This story is part of a package on women in Japan. The introduction is here.
Thirty years after the women’s rights movement reached Japan, the nation’s teenage girls might by now be expected to be besieging bastions of male dominance in their fight for an equal slice of the employment pie. But when high-school students were surveyed last year about the jobs they wanted after graduation, their answers corresponded closely to traditional gender stereotypes.
Among girls, the first choice, at 10.8 percent, was daycare provider/nursery-school teacher, followed by nurse (8%), teacher (5.8%), chef/pastry baker (4.8%), civil servant (4.6%), dog groomer (3.9%), beautician (3.5%), office worker (3.4%), hair stylist/makeup artist (3%) and pharmacist (3%).
Conspicuously absent from these young women’s top 10 were aspirations toward such high-status careers as technician/researcher, doctor/dentist/veterinarian, or company worker — which placed at second, fifth and 10th for boys, respectively.
So why, in a country with excellent educational opportunities for both sexes, are there still such gender discrepancies in career goals?
The answer might discourage any high-school girl from aiming too high: It is, simply, that Japan’s employment playing field remains dauntingly uneven.
“For a young woman setting out to make a living, rather than angling to be a doctor or a lawyer, it’s easier to go for nurse or teacher. They face less gender discrimination in those fields,” said Takao Watanabe, secretary general of the All-Japan Federation of High-School Parent-Teacher Associations, which conducted the survey of 2,478 young people and their parents together with job-placement company Recruit.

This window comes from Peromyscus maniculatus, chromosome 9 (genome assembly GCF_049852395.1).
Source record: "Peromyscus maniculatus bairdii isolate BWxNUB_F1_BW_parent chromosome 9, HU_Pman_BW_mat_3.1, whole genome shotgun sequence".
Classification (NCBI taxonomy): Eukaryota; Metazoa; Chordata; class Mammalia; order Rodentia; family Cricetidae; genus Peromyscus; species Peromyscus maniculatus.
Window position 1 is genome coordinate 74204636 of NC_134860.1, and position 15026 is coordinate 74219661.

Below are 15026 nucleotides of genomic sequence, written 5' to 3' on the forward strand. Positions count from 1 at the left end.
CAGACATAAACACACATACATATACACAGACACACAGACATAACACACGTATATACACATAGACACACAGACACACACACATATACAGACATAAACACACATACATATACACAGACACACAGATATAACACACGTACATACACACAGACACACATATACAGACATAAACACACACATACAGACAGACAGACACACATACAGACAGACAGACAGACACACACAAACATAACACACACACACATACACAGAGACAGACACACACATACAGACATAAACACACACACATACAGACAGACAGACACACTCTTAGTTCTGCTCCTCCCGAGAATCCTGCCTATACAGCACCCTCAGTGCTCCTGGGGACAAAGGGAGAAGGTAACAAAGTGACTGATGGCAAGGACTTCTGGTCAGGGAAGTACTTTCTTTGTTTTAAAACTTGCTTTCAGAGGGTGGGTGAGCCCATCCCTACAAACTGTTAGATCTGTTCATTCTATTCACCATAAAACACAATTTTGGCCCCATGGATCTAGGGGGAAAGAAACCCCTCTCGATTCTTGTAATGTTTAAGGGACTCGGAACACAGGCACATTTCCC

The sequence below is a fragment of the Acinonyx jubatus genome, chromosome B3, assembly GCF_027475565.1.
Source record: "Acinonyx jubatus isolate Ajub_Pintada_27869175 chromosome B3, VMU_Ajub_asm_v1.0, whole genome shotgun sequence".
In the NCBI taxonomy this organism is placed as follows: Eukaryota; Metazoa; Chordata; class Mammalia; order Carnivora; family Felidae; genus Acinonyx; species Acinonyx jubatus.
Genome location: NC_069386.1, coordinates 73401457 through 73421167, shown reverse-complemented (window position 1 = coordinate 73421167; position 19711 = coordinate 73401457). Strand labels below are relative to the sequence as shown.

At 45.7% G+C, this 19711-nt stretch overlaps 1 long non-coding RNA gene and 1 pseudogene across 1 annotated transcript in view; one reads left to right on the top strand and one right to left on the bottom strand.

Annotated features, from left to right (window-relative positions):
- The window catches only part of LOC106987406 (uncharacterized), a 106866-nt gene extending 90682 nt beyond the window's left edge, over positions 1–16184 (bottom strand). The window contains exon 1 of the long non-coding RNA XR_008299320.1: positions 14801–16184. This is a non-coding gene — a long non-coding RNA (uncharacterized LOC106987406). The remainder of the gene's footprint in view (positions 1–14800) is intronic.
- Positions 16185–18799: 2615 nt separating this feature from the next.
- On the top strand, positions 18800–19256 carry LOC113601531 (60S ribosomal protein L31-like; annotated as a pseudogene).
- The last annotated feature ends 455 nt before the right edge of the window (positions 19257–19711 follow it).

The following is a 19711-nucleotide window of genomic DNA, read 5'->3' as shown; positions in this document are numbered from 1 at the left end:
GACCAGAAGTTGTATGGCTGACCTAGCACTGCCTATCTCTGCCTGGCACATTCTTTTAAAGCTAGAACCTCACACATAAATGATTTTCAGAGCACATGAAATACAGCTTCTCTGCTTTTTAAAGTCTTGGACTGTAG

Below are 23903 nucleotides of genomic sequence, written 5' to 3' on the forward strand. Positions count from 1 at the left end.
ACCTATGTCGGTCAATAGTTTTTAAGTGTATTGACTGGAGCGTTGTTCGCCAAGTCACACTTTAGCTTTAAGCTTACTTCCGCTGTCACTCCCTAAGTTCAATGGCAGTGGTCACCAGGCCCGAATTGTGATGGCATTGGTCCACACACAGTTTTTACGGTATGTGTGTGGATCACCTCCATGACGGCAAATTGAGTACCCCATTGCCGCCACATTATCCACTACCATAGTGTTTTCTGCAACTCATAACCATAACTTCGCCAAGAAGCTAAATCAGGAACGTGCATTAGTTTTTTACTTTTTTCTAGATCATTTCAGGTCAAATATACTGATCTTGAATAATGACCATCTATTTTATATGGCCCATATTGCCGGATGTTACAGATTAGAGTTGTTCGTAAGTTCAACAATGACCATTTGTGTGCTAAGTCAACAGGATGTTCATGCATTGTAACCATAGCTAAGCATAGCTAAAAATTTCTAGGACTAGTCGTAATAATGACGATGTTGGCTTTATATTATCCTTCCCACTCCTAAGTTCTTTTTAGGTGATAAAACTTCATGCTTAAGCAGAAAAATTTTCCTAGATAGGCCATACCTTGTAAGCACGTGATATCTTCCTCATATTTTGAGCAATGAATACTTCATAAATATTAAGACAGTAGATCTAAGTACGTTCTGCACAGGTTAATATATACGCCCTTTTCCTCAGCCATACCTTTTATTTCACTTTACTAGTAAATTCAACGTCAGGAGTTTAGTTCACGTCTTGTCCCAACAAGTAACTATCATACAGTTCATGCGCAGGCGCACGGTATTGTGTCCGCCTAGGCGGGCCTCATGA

Notably, the study found that even the children’s parents don’t appear to be very interested in changing Japan’s male-dominated status quo.
Asked what jobs they wanted their children to pursue, parents who cared either way — 68 percent said they would leave it to their children to decide — answered “civil servant” as their top choice for both boys and girls. Yet in practice, parents were more than 10 percent likelier to steer a son into a plush government job than a daughter.
Meanwhile, while technician/researcher was the parents’ second choice for sons, that career preference was not among their top 10 choices for daughters. They were also more than twice as likely to want their sons to become doctors or company employees than their daughters.
Attribute that to tradition.
“In the old days men went out and worked and women raised the family,” said Ryoko, a 17-year-old high-school student in Kanagawa Prefecture, outside Tokyo. But that was then; this is now. Added Ryoko: “I’d like the women of today to go out and compete with guys to become lawyers and what have you.”
Luckily for young women like her, new opportunities are appearing on the horizon. Cosmetics giant Shiseido Co., for example, is moving aggressively toward creating a working environment as favorable for women as for men. The Tokyo-based company’s mostly female staff are now granted three years’ maternity leave (compared to the maximum 18 months guaranteed by law), and mothers can shorten their work shift by up to 2 hours a day until their child enters elementary school. The company also plans to encourage male employees with families to be active partners at home.
“Because of this, almost no women have quit directly as a result of childbirth or child rearing,” Shiseido states on its Web site. Little surprise, then, that female college students polled last year by the Nikkei Shimbun newspaper named Shiseido as their favorite employer of choice among target companies.
Such changes are making Naoko Ishihara, a women’s-employment researcher at Recruit’s Works Institute, cautiously optimistic. She said that the trend is growing, with several other major companies — including beverage-maker Suntory Ltd., travel agency JTB Corp. and educational-services provider Benesse Corp. — taking steps in the same direction.
Those inroads, she added, are encouraged by the Next Generation Nurturing Support Measures Promotion Law, enacted last year, that requires companies to take active steps to create women-friendly working environments.
But young, female job hunters probably shouldn’t jump for joy just yet.
“There remains little momentum toward making women managers, general managers or directors,” Ishihara said. “The ceiling here in Japan isn’t made of glass — it’s made of concrete.”
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